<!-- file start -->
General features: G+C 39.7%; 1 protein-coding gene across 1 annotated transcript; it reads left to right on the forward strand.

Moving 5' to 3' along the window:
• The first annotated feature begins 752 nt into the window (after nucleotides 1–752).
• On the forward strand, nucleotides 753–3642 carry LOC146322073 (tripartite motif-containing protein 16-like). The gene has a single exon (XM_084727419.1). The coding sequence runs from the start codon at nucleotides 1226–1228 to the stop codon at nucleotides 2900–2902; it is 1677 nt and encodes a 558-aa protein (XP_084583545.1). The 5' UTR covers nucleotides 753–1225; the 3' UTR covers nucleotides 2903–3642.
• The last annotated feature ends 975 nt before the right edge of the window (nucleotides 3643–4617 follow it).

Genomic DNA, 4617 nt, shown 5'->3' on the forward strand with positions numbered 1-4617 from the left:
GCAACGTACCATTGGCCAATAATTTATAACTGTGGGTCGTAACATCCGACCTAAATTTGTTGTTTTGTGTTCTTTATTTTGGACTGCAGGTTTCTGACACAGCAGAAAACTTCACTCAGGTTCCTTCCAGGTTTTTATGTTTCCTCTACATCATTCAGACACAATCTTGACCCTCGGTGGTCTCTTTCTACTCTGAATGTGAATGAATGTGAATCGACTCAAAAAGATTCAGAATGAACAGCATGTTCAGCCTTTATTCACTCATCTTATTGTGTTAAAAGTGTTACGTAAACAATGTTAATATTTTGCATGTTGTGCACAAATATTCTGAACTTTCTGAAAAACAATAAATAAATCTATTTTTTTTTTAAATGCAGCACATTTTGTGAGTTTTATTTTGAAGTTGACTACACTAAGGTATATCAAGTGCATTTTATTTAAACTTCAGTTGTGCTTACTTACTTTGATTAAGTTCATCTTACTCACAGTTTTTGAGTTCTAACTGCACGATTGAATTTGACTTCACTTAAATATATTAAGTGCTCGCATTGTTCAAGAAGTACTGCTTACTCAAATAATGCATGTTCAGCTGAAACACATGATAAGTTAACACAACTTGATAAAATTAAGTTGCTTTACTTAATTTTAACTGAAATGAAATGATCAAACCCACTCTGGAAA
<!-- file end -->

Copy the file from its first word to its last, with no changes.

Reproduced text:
General features: G+C 39.7%; 1 protein-coding gene across 1 annotated transcript; it reads left to right on the forward strand.

Moving 5' to 3' along the window:
• The first annotated feature begins 752 nt into the window (after nucleotides 1–752).
• On the forward strand, nucleotides 753–3642 carry LOC146322073 (tripartite motif-containing protein 16-like). The gene has a single exon (XM_084727419.1). The coding sequence runs from the start codon at nucleotides 1226–1228 to the stop codon at nucleotides 2900–2902; it is 1677 nt and encodes a 558-aa protein (XP_084583545.1). The 5' UTR covers nucleotides 753–1225; the 3' UTR covers nucleotides 2903–3642.
• The last annotated feature ends 975 nt before the right edge of the window (nucleotides 3643–4617 follow it).

Genomic DNA, 4617 nt, shown 5'->3' on the forward strand with positions numbered 1-4617 from the left:
GCAACGTACCATTGGCCAATAATTTATAACTGTGGGTCGTAACATCCGACCTAAATTTGTTGTTTTGTGTTCTTTATTTTGGACTGCAGGTTTCTGACACAGCAGAAAACTTCACTCAGGTTCCTTCCAGGTTTTTATGTTTCCTCTACATCATTCAGACACAATCTTGACCCTCGGTGGTCTCTTTCTACTCTGAATGTGAATGAATGTGAATCGACTCAAAAAGATTCAGAATGAACAGCATGTTCAGCCTTTATTCACTCATCTTATTGTGTTAAAAGTGTTACGTAAACAATGTTAATATTTTGCATGTTGTGCACAAATATTCTGAACTTTCTGAAAAACAATAAATAAATCTATTTTTTTTTTAAATGCAGCACATTTTGTGAGTTTTATTTTGAAGTTGACTACACTAAGGTATATCAAGTGCATTTTATTTAAACTTCAGTTGTGCTTACTTACTTTGATTAAGTTCATCTTACTCACAGTTTTTGAGTTCTAACTGCACGATTGAATTTGACTTCACTTAAATATATTAAGTGCTCGCATTGTTCAAGAAGTACTGCTTACTCAAATAATGCATGTTCAGCTGAAACACATGATAAGTTAACACAACTTGATAAAATTAAGTTGCTTTACTTAATTTTAACTGAAATGAAATGATCAAACCCACTCTGGAAA